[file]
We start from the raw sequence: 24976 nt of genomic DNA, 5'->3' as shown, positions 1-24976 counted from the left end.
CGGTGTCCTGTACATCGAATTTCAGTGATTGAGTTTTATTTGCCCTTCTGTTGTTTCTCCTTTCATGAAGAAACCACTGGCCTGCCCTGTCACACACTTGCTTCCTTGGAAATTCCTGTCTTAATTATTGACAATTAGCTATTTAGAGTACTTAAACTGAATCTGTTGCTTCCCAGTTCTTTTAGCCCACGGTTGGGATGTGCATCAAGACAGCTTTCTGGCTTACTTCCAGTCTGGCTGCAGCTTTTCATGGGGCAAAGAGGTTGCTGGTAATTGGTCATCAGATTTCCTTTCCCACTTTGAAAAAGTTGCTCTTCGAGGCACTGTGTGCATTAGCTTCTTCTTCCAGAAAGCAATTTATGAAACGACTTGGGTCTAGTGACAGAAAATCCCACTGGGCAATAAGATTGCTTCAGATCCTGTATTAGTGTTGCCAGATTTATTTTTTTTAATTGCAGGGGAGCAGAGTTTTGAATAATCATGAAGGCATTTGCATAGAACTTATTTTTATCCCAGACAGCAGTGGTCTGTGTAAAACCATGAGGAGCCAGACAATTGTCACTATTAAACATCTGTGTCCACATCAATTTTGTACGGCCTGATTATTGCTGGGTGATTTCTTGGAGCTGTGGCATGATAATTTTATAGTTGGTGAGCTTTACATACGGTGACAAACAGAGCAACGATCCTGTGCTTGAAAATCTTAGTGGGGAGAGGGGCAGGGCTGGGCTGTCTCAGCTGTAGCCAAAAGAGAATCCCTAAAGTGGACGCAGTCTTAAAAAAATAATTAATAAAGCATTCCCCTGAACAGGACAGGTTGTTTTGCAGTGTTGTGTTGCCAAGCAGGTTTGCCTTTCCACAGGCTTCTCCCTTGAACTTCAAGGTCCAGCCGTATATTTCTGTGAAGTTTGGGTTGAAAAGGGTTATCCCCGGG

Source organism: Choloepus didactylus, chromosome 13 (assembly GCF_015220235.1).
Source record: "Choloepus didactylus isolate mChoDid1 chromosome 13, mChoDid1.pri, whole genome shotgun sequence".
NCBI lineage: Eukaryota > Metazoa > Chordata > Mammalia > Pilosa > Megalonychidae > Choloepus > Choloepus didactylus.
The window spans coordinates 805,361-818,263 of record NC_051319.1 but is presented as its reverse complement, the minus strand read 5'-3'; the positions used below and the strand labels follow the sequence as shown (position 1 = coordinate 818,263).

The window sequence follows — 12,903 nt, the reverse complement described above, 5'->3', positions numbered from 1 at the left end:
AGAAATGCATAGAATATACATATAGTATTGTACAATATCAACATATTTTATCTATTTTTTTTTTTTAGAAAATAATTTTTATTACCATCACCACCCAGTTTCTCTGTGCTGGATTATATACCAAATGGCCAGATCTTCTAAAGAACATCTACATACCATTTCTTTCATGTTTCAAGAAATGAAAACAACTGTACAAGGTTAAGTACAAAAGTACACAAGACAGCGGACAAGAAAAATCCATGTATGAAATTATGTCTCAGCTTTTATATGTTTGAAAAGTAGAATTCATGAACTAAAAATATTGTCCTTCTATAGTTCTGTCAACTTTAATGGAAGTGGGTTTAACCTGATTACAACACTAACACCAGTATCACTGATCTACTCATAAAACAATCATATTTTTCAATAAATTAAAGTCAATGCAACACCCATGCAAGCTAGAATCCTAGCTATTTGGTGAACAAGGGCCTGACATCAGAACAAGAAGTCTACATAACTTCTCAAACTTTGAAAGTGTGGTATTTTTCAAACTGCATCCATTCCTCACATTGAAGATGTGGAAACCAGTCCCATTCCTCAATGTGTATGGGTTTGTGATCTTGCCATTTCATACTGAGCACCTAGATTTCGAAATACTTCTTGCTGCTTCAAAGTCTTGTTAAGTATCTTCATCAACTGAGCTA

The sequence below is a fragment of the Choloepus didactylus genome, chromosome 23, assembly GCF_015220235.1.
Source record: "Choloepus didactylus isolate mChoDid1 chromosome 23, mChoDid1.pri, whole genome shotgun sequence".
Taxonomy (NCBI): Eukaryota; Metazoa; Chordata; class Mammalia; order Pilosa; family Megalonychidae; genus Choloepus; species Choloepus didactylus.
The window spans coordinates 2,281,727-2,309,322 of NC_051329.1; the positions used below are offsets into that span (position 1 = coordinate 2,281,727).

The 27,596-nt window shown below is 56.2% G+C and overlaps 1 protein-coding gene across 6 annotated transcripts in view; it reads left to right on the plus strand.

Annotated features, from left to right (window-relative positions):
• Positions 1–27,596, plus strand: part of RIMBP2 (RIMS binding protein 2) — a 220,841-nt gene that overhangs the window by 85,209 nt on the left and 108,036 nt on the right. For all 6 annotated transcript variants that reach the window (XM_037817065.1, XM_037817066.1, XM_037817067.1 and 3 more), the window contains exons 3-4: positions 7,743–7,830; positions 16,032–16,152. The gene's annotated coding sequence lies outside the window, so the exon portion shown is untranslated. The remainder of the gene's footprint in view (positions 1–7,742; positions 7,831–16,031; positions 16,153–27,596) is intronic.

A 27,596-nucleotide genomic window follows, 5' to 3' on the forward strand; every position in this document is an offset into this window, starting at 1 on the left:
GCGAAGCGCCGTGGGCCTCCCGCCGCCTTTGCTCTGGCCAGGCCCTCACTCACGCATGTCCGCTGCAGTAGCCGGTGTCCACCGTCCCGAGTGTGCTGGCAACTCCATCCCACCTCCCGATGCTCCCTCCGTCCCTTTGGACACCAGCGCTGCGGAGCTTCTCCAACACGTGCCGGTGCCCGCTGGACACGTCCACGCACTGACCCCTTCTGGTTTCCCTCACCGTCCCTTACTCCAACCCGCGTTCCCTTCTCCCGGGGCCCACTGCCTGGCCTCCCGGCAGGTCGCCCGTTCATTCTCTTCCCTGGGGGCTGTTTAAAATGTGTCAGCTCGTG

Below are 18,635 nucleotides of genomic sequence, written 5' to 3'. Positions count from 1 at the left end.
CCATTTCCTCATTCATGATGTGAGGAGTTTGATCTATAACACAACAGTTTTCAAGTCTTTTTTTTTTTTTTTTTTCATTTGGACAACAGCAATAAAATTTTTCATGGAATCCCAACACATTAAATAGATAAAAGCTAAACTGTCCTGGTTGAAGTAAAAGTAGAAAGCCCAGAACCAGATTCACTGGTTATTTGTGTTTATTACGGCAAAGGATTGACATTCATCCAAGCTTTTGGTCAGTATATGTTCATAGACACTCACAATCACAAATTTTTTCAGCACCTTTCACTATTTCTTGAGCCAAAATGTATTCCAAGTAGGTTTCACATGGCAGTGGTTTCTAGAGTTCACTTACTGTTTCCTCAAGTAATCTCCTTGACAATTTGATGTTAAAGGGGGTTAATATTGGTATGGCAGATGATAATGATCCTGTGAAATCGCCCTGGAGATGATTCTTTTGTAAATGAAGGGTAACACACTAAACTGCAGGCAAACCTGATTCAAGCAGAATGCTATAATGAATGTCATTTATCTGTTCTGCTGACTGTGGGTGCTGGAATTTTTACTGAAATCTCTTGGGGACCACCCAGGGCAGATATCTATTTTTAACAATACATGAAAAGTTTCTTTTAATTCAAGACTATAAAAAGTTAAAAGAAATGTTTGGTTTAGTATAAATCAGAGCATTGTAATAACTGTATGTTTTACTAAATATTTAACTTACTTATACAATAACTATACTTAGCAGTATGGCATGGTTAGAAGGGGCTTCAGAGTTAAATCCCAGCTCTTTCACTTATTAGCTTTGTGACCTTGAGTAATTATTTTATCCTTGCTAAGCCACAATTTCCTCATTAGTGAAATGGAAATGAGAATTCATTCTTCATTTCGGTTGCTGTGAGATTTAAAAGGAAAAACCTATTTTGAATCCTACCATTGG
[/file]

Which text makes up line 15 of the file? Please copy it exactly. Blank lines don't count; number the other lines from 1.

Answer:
• Positions 1–27,596, plus strand: part of RIMBP2 (RIMS binding protein 2) — a 220,841-nt gene that overhangs the window by 85,209 nt on the left and 108,036 nt on the right. For all 6 annotated transcript variants that reach the window (XM_037817065.1, XM_037817066.1, XM_037817067.1 and 3 more), the window contains exons 3-4: positions 7,743–7,830; positions 16,032–16,152. The gene's annotated coding sequence lies outside the window, so the exon portion shown is untranslated. The remainder of the gene's footprint in view (positions 1–7,742; positions 7,831–16,031; positions 16,153–27,596) is intronic.